- Babel-17 (1966)
- I recently heard an sf editor say that this was the only good starting point for reading Delany. I disagree, but I would say it's not a bad starting point, as long as you don't mind it taking the strong Sapir-Whorf Hypotheses for granted. Which is to say, you have to be willing to accept, or at least suspend disbelief about, the idea that language determines thought.
- The Star Pit (1967)
- Here's some of what I wrote in my notes to myself when I read (or maybe re-read) this a year ago: “it's mostly about life, and wanderlust, and feeling trapped, and the ways people can be cruel to each other, and love, and other stuff like that. Pretty good overall. Nowhere near Delany's best, but worth reading.” It also has a minor poly sidelight. I wouldn't necessarily recommend it as a starting point, but it wouldn't be a terrible one.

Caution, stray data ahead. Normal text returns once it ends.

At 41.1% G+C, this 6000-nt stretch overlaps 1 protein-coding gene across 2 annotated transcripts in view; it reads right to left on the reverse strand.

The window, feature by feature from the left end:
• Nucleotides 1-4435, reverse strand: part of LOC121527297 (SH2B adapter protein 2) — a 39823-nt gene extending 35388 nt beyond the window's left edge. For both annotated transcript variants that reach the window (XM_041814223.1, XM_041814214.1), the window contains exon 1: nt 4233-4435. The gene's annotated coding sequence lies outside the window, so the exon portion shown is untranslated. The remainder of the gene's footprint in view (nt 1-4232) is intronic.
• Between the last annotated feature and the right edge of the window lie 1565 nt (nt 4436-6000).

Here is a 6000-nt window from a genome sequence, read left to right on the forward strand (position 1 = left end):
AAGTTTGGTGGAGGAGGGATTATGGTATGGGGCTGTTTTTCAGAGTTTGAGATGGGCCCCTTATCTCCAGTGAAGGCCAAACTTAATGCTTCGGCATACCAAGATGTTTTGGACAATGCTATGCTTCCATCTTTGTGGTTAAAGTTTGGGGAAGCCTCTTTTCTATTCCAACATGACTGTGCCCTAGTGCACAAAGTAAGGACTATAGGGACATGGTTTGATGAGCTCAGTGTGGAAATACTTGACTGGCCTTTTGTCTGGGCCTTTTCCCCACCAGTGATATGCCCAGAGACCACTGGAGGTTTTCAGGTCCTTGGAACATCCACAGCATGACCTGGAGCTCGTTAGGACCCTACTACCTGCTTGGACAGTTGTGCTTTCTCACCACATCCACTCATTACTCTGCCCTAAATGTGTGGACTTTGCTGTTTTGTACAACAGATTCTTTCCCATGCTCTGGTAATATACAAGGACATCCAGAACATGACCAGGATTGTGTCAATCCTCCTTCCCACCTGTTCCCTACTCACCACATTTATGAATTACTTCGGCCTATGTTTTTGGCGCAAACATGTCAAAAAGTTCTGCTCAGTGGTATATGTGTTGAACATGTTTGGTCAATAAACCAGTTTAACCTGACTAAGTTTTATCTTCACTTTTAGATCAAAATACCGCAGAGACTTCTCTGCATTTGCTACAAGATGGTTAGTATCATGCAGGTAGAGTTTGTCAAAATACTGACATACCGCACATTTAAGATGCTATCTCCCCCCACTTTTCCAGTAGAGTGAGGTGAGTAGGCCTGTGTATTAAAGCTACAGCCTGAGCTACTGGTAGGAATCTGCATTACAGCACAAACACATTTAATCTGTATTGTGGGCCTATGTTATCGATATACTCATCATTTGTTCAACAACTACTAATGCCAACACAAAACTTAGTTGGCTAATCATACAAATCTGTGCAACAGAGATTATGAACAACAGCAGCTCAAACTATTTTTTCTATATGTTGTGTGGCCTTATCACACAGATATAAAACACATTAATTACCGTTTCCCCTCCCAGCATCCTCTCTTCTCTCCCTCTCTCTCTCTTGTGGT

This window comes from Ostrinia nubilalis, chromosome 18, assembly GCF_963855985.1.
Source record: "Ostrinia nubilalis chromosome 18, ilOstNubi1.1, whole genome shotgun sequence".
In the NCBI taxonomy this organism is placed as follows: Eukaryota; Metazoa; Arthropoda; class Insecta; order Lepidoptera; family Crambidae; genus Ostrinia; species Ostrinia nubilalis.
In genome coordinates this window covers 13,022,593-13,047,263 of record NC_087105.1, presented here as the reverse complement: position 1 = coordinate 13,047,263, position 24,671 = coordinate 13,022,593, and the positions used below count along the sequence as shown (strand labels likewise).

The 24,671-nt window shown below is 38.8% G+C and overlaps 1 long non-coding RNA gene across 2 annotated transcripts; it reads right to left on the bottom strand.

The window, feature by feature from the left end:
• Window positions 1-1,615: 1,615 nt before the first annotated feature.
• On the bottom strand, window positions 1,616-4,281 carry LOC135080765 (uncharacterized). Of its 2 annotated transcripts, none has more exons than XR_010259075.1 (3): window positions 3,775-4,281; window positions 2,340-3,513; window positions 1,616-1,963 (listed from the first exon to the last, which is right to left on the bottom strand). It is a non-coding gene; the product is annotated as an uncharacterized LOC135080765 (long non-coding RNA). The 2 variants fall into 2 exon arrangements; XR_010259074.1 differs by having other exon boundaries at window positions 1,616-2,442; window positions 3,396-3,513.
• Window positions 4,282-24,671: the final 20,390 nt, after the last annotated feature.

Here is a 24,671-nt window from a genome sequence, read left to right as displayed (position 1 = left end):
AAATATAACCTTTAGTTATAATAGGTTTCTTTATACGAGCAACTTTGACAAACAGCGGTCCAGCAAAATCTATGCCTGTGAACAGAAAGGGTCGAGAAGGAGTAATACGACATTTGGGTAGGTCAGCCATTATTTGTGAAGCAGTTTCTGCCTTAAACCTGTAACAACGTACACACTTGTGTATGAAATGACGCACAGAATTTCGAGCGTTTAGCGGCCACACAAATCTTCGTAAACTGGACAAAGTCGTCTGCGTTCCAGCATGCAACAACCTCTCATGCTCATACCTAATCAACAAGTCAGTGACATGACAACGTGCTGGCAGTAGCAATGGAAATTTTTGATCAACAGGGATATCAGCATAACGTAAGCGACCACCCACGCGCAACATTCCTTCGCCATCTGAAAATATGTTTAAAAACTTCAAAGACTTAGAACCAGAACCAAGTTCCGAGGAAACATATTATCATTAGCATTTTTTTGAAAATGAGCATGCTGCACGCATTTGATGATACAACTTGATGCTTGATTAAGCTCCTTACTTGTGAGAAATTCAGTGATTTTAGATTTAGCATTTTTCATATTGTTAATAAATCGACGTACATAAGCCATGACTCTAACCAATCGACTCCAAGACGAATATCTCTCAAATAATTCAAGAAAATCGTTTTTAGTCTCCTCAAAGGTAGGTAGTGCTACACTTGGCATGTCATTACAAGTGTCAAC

- Nova (1968)
- I read this long ago and haven't yet revisited it, so my memories are vague at this point, but I recall thinking of it as a solid and excellent science fiction novel that felt to me less experimental than a lot of Delany's other work. Judith Merrill wrote (according to Wikipedia): “Here are (at least some of) the ways you can read Nova: As fast-action far-flung interstellar adventure; as archetypal mystical/mythical allegory (in which the Tarot and the Grail both figure prominently); as modern myth told in the SF idiom...”
- Trouble on Triton (1976)